Aside from the Wang and the other import houses, the Huntington stage is a barn, as high as it is wide --- to fill it from floor to flies risks dwarfing the actors and thus the action (as was the case of B.U.’s recent production of AMADEUS; David P. Gordon wisely shrunk the proscenium with his designs for THE BLUE DEMON). For BREATH, BOOM, Adam Stockhausen has designed Big, all steel and graffiti --- an urban Island of Lost Girls; paradoxically, his overwhelming prisons and sordid domestic interiors have a terrible enchantment about them: safe in our seats, we can study, fascinated, how the Other Half lives. Between the Messrs. Gordon, Bookman and Desjardins, this is as Grand Opera-ish as it gets --- but if BREATH, BOOM had been presented next door in B.U.’s Studio 210, sans sets and special effects, and with the same cast in your face, it might have been shattering.

To continue the G.O. motif, director Michael John Garcés has directed Big as well, all gut emotions, grand gestures --- to help fill in the towering sets? I don’t believe even the toughest of girl gangs behave THIS tough 24/7, and the actresses’ belting only distances the audience even further. Rick Sordelet’s fight choreography is just that ­ choreography, as safe and harmless as a puppet show (Comet’s trashing would be more effective if it were concentrated rather than flopping about all over the stage; when Prix gets her head dunked in a toilet, it comes out bone dry). I’m not saying violence must be graphically depicted onstage, but if a playwright puts it into a script --- and here, Ms. Corthron’s violence is justified --- then the powers that be must try to carry it out convincingly; otherwise, more distancing.

May Kellee Stewart (Prix) forgive me when I say that her loveliest moment is her curtain call where she smiles and becomes a pretty, friendly young woman. Up until then, her Prix, though excellent in declamation, is a tundra, frozen and blank --- there no fire under the ice. Since Prix ages from 16 to 30, any actress playing her will be more convincing at beginning or end; Ms. Stewart is believable at 16. Though she is only in four brief scenes, Jacqui Parker sketches in a memorable (nameless) Mother: warm, battered, maker of mistakes, and believably human. Dwandra Nickole is far too old as the sweet, stupid Comet, but she has a near-hilarious bit waiting for a three-ring phone call; and Zabryna Guevara is sassy as Angel, becoming a Tough-Love mother by play’s end. Chinasa Ogbuagu, who was excellent in the title role of B.U.’s production of VENUS, is memorable as two minor inmates; I hope she will stay in our area once she graduates. The dazzler of the show is Ramona Alexander as Jupiter, Comet’s daughter. I had seen Ms. Alexander in last year’s deconstructed UNCLE TOM’S CABIN (Coyote Theatre) where she was a comical lab-coated voice of reason; here, she was decades younger, as feral and deadly as a cat out of hell --- the next generation. You’ll remember Ms. Alexander --- not only for her impact, but because that’s her photo on the Huntington posters and programs.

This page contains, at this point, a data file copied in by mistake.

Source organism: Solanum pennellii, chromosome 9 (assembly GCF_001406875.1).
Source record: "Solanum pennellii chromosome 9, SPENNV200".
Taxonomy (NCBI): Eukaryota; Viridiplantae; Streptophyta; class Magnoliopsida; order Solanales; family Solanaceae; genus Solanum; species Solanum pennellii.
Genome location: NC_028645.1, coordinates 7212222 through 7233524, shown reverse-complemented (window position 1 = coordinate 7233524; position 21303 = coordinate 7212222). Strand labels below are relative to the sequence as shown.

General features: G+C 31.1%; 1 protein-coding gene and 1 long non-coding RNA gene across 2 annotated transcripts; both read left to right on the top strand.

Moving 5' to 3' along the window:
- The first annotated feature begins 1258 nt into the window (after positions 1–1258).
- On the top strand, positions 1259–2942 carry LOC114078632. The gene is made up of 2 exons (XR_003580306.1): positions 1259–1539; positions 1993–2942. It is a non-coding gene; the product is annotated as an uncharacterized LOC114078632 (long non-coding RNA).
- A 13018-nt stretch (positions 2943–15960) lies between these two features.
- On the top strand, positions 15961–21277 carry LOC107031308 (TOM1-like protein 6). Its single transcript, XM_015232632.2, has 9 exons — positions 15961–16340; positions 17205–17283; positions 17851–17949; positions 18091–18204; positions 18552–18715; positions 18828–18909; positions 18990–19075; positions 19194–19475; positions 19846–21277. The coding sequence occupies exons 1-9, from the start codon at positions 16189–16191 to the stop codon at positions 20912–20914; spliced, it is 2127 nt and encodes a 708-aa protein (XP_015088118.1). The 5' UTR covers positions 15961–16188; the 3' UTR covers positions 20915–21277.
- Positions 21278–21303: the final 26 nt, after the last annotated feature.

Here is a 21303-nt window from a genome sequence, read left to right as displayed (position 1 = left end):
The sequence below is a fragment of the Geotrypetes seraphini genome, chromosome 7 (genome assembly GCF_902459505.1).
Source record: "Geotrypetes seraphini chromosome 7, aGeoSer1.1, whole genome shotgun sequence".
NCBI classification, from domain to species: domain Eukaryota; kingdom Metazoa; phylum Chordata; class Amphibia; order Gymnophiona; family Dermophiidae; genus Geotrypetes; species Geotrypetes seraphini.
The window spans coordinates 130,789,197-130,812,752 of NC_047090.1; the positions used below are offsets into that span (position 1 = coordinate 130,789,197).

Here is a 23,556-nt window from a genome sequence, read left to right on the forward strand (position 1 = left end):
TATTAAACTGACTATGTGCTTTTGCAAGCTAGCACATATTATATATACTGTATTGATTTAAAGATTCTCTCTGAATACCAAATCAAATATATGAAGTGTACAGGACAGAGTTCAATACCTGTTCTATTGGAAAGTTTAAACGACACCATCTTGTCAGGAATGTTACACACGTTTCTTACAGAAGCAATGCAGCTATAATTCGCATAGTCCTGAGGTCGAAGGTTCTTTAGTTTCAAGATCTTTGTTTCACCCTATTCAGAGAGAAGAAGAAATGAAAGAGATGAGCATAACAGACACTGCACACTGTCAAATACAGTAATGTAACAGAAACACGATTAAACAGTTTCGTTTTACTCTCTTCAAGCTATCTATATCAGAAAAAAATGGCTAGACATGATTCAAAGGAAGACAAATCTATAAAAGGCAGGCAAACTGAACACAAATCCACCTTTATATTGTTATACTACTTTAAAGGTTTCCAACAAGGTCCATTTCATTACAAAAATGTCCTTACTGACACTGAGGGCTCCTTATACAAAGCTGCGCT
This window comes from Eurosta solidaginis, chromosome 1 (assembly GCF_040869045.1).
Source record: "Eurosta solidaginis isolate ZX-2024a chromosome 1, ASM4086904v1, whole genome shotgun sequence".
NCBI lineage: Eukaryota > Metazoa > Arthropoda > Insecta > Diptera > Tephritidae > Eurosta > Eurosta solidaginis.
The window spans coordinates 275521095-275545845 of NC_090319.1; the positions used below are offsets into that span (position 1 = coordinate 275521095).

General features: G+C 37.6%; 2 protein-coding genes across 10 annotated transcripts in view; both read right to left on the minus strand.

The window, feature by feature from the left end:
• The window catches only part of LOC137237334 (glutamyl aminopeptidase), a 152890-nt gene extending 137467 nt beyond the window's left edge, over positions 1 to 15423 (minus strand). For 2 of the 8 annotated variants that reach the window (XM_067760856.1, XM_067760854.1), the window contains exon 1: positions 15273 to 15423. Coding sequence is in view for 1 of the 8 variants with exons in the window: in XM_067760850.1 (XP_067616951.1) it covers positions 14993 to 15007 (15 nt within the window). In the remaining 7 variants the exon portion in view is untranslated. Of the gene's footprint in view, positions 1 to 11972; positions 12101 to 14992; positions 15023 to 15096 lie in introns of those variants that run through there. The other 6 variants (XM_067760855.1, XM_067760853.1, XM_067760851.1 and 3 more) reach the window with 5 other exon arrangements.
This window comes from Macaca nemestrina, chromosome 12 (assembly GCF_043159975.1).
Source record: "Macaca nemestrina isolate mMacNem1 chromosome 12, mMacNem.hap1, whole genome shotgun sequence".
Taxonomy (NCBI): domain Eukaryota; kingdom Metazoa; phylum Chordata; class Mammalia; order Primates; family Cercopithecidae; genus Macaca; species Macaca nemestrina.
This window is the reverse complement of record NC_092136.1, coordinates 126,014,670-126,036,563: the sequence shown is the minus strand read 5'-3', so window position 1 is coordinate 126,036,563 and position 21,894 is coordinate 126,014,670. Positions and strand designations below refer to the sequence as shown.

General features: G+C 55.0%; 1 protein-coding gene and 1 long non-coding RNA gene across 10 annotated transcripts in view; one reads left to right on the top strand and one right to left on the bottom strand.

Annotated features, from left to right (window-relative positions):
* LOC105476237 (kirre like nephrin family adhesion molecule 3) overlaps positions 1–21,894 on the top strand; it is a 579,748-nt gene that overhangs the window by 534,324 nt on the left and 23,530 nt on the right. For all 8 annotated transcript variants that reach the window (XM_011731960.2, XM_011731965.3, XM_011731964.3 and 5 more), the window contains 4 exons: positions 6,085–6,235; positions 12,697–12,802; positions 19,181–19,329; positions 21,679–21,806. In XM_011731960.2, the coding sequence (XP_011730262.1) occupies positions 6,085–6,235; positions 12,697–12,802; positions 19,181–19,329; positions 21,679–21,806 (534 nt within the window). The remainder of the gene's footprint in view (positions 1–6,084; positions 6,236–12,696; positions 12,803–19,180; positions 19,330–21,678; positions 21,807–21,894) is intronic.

"Breath, Boom" (7 March-6 April)
264 Huntington Avenue, BOSTON, MA
1 (617) 266-0800

THE THEATER MIRROR, New England’s LIVE Theater Guide